A Light shining in the Darkness

There are things in this world I wouldn’t wish on any man. Having your bladder inspected by a flexible cystoscope while wide awake is one of them.

Yes, I know this world is a place of suffering. At least, I know it theoretically. But theory turned to practice last week when I went to have my bladder examined. With a light. And a camera. On the end of a flexible tube.

The body is a wonderful machine designed by God. It has nine holes, none of which, I can assure you, were really designed to accomodate a camera. Flexible or otherwise.

During the procedure, which lasted an excruciating twenty-three years, seven months, six weeks, nine days and countless hours, I came to the conclusion that in some distant previous life I had to have been an active member of the Spanish Inquisition; someone who zealously tortured others to assess their fidelity to the Holy Catholic Church. And now, in this life, I was being made to suffer the consequences of my actions. Otherwise why on earth would I be laid out on my back with people causing me pain?

A strange, yet welcome distraction was watching the inside of my body in glorious colour on a television screen. You watch it – and feel the pain at the same time. Its a slasher horror movie, and the blood is all yours.

But I’m not really complaining. It’s all to check for a return of cancer and so its a form of tapasya: voluntary acceptance of pain now for slightly less pain later on. That’s the idea. Some biopsies were taken and I will get the results in another two weeks.

So my dear readers, please chant Hare Krishna and remember: You are not your body, but you do have a body – so take care of it.



Filed under Cancer, Journal

6 responses to “A Light shining in the Darkness

  1. Dear Kripa.
    Please accept my humble obeisances. All glories to Srila Prabhupada.
    I cracked up reading your thing on the the scans you had done. It was funny, till I realized the reason you had it done, so I hope there was no problem.
    I like your blogs they’re interesting. That was the funniest though. Can you do a few more amusing ones, without the pain of course.
    Your servant,

  2. Pancha Tattva dasa

    Dear Kripamoya Prabhu,

    Please accept my humble obeisances. All glories to Srila Prabhupada!

    Boy, can I sympathize. I’ve undergone the same procedure. And the same excruciating pain.

    I had kidney stones, misdiagnosed as “chronic prostatitis.” I suffered that way for over a year. And of course they wanted to look in the bladder for cancer since there was some blood. Hence, the cystoscopy.

    Seems there were a lot of us employed in torture of heretics during the Inquisition. Someday we should catch up on the good old days. And figure out how our victims became doctors.

    Your servant,

    Pancha Tattva dasa

  3. Sita

    Pranams Guruji, I wish we had words to help reduce others’ pain.
    I hope and pray that the report comes out alright. At least you have managed to reduce the matter on your paapa side by facing such an ordeal.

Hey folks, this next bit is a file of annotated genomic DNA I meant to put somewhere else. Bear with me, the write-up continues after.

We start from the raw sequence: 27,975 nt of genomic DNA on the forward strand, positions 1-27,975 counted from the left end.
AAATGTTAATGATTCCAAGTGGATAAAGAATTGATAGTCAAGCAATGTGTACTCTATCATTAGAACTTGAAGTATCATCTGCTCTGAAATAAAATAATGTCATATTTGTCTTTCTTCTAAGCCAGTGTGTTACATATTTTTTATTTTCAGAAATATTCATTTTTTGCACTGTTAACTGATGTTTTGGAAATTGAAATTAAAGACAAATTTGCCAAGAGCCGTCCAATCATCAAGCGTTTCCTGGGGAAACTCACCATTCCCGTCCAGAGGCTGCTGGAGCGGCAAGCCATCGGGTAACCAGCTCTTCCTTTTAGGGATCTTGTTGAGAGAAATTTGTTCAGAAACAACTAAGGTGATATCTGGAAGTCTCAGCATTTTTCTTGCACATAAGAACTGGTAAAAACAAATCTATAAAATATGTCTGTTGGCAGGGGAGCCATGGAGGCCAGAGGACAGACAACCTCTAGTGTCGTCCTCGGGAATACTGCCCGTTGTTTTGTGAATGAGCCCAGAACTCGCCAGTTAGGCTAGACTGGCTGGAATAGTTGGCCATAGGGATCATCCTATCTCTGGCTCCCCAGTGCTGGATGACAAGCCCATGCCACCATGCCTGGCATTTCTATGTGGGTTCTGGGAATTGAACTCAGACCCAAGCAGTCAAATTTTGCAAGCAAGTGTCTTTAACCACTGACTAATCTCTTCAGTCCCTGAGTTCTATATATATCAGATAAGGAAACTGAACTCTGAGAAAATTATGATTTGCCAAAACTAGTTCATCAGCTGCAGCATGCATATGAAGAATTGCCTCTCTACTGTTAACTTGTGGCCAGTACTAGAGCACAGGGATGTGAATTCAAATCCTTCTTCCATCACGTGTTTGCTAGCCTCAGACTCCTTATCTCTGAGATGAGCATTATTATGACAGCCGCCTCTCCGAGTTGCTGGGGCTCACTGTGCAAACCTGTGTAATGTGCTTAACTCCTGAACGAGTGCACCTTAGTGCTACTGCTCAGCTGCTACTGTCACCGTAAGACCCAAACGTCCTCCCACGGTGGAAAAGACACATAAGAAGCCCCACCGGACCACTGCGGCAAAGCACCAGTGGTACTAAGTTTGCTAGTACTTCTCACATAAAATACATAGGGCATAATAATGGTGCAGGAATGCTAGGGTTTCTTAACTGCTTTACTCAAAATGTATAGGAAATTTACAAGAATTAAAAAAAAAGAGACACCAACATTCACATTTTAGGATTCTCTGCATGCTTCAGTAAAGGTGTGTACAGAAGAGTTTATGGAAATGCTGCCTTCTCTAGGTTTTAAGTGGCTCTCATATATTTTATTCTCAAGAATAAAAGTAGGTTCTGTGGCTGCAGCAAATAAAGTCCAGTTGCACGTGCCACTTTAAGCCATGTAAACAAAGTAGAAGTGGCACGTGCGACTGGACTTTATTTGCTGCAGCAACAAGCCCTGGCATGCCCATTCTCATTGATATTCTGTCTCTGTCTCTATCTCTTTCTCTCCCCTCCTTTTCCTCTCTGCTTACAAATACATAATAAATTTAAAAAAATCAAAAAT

Hari Om

  4. Fortunately, and for the time being, it appears that I am cancer-free. The tests proved negative, and negative is good: no cancerous tissue. Thanks to all readers for your good wishes.

  5. What wonderful news prabhuji

  6. dusyanta dasa

    Hare Krishna On boxing day i had a heart attack.Now this is real pain.The procedure for looking inside the heart whilst injecting a dye is called angiogram.This is the wierdest of feelings.On the 5th January i went to sugery for a triple by pass.With scars on my chest and legs,to obtain new veins for the bypass,this is simultaneously painful and traumatic.
    Ive got the scars to prove it by have no memory of the experience.The trauma is so deep into the psyche that it lives on.The effect has been for me deep crying without any apparent reason.When i came out of the Hospital in Swansea to the “real” world i cried and so it went on.
    In Hospital you dont sleep ,especially in a Cardiac ward.Its busy 24/7.So when i got home i didnt want to sleep again.The Hypertensions slowly subsided and sleep was good.
    Now in the stages of rehabilitation physically,emotionally and mentally i have time to properly study Srila Prabhupadas Books.Its not the best route to take to make time to read but it has worked.
    During anaesthetic i only experienced shiny blackness,feeling lonely and cold,no Krishna at all,it was a room i fell into that was black and cold and lonely,the trauma of this is so deep.
    My buzz words became im still here,im still alive so lets get on with life.Rehabilitation ki jai.
    I had catheters in my heart,in my bladder,two permanent intraveinous inserts for medicine,three drains going directly into my lungs,which had to be removed in full consciousness,and two wires on to my heart,which had to be pulled off after three days.It was like having you lungs pulled out and feeling your heart attached to wires as they pulled them off was the most wierd feeling.
    Pulling the catheter from my bladder was sore and taking all the inserts from my wrists and neck was a big relief.All glories to the Nurses,Doctors and Surgeons and Physiotherepists.
    No gain without pain.Glad to still be here and i love gardening more than ever.Hare Krishna.
    Dusyanta dasa.

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